Mel Gibson and the Demise Of Enlightened Skepticism

By Bernard Avishai

Published October 08, 2004, issue of October 08, 2004.
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Mel Gibson’s “The Passion of the Christ” was out on video last week, and I still haven’t seen it. I probably never will, and judging by the surge in its worldwide box office receipts, I may prove to be the only such soul on God’s good earth. This is not a boycott. It’s just that as a 10-year-old boy in Montreal — a pupil at Talmud Torah school, the neon cross on top of St. Joseph’s Oratory visible from my bedroom window — I spent many fitful nights trying to efface “Ben-Hur’s” Technicolor scenes of Jesus’ crucifixion from my dreamscape: the clotting blood, the spine-bending Oriental music, the thunder answering the noble death — the recurring thought, terrible in its double meaning: “He’s come for you.” I figure, even half a century later, that one ought not to trifle with a neurotic twinge. And living a good part of my life just now in the German Colony, of all places, a short ride from Calvary on a Jerusalem bus, I get to fantasize about pierced flesh pretty regularly.

Nevertheless, I’ve read dozens of responses to the film over the past few months — some unusually eloquent — and feel a little sore that something obvious has not been asked about Gibson’s (and, arguably, the Gospels’) passion play, something I would have expected people living in democratic societies to have asked rather insistently. It is not whether Jews are right to be affronted, or whether ancient Judean priests and mobs were responsible for Jesus’ unspeakable torture, or whether the Catholic Church has nevertheless exonerated “the Jews” (even if Gibson’s father won’t). The question is whether a community’s refusal to accept any man’s claim of divinity is to its credit. Even in retrospect, was it not right of a people — in this case, “the Jews” — to refuse as absolute any one person’s truth; right to reject miracles and manifest displays of devotion as proof that their refusal was wrong. What had Socrates been about if not this refusal? What, later, would the world of Midrash be about, or later still, the Enlightenment? What are democrats supposed to hold sacred: the good book, or the right to interpret good books?

I am not denying the allegorical power of the passion, or offended by Mr. Gibson’s wish to make a film that could help even a graduate of Talmud Torah receive Jesus’s message more sympathetically. I remember watching “The Green Pastures” on television around the time of “Ben-Hur,” in which a black “Lawd” weeps at witnessing Jesus dying. (My father had just moved out, and I thought it wonderful that a fatherly God could feel a son’s abandonment.) Indeed, who, after seeing Denys Arcand’s “Jesus of Montreal,” or Robert Duvall’s “The Apostle,” could doubt that the News could be Good, or that loving one’s neighbor has not gotten any easier? Nor am I speaking here (only) as a Jew. I went back and read Gibson’s much-quoted interview in the February 22 New York Times — the one in which he whispered: “It’s true that, as the Bible says, He came unto his own and his own received him not,” a sentence that so many Jews understandably resented. I like to think that the comma between “It’s true that” and “as the Bible says” would have put virtually all Americans off even before we finished the sentence. It almost certainly would have caught the attention of Voltaire, or John Stuart Mill, or Achad Ha’am or the Pythons, for that matter. But how many Americans even noticed it? Did it even catch the attention of most American Jews?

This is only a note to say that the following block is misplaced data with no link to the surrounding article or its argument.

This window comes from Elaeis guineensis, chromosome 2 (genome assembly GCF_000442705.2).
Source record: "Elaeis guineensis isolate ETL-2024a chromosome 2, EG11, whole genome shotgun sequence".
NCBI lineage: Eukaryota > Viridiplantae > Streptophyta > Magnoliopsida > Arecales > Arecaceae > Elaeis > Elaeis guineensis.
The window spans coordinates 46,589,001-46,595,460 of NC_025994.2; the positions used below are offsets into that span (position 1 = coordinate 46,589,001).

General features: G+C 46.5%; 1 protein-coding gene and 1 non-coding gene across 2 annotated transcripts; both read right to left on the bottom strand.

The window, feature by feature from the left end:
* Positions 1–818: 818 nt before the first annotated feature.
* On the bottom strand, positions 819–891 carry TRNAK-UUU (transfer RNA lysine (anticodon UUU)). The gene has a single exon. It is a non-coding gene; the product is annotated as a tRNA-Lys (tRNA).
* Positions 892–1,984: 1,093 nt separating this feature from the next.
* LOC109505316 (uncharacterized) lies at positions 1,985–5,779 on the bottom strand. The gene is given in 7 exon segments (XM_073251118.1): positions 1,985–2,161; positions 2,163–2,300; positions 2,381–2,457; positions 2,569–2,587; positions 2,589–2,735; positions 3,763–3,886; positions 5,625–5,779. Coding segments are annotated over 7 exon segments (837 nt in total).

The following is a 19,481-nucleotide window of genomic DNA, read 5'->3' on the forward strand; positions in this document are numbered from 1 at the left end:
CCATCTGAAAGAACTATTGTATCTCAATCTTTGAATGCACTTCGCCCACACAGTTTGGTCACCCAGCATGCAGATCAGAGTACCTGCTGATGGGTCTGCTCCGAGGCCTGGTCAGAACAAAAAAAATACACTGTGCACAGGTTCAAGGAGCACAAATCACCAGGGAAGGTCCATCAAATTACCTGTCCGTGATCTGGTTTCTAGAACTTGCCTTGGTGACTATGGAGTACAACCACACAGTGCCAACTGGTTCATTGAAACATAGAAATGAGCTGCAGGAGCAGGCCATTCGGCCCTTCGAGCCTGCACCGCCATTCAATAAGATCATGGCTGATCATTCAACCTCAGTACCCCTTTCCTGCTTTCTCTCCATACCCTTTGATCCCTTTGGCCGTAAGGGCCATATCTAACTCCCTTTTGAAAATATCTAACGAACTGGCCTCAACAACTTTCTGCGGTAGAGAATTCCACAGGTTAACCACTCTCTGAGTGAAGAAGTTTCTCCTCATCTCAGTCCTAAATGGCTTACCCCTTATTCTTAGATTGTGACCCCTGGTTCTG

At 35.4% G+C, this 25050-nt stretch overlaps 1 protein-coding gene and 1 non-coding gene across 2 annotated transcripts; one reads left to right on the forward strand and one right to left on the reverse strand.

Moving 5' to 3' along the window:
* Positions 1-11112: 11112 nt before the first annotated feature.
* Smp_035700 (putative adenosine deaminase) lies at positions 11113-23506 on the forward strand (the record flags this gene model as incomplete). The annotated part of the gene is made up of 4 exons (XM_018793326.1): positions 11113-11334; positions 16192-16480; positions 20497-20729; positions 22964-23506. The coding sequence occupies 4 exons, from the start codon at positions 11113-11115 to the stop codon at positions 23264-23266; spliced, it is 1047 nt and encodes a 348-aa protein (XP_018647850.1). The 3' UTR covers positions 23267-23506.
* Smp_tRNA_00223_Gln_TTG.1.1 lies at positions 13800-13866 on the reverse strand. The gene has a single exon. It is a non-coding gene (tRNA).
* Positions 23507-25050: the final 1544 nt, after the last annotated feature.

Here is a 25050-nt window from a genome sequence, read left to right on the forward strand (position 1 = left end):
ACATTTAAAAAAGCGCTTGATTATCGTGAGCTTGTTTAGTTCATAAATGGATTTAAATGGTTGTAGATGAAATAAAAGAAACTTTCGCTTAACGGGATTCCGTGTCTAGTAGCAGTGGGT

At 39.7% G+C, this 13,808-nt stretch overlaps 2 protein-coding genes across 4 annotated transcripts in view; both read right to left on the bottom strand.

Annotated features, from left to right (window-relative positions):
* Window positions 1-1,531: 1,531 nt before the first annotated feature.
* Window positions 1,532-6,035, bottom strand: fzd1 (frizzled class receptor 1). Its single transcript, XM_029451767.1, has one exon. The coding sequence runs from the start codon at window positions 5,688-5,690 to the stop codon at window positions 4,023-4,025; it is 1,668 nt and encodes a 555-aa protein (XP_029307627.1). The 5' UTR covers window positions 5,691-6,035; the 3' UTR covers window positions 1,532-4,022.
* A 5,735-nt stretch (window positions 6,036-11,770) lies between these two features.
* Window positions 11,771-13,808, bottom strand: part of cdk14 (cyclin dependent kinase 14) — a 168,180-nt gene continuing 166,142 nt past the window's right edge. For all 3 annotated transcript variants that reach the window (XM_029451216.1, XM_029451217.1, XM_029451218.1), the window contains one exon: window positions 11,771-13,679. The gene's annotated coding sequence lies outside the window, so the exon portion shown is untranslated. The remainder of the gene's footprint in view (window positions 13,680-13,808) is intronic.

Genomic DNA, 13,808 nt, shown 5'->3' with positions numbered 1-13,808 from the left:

A friend of mine who survived the camps, the late-novelist Ilona Karmel, once remarked: “American Jews have scars but no wounds.” What she meant, I think, is that many of us have become fixed on an apocalyptic passion play of our own, which has tipped us into various excesses. The temptation has been to assume the moral prestige of 6 million innocents (whose humanity we can only dimly see through our needs), where the Nazis are “the Romans” and the Poles are “the Jews.” In the land of Israel, we even have our own messianists — knitted scull-caps, caravans overlooking Nablus, visits from Pat Robertson — who start sentences the way Gibson does when they explain their claims to the West Bank (“Its true that, as the Bible says…”). The Chabad sign next to my Jerusalem home reads: “Messiah the King says: Conquer the territories, slaughter the terrorists.” Needless to say, a great many Muslims speak in these terms. I like to think that so many passionate shows of sacrificial devotion would have made the Jesus of the Gospels think twice about the example he was inadvertently setting.

My point is, people privileged to live in democratic societies — gentiles and Jews alike — had better wonder why they are now so bashful defending enlightened skepticism. What is the speck in Gibson’s eye as compared with the log in ours, his audience, who seem so helpless to appreciate the doubt that engenders tolerance — who seem, on the contrary, so drawn to displays of stylized “bang-bang,” the reports of guns, the pounding of nails and the Manichaean certainties these imply? Perhaps I am stretching the point. Then again, perhaps not. More than 80% of Americans now want “Creationism” taught in the public schools along with Darwin’s evolution, as if that magical story of Genesis has the same scientific standing as a provisional theory, which invites evidence to falsify it. Gibson would no doubt be happy to film Genesis (especially Cain’s clubbing of Abel). If he did, would the problem be merely his affront to “the Evolutionists”?

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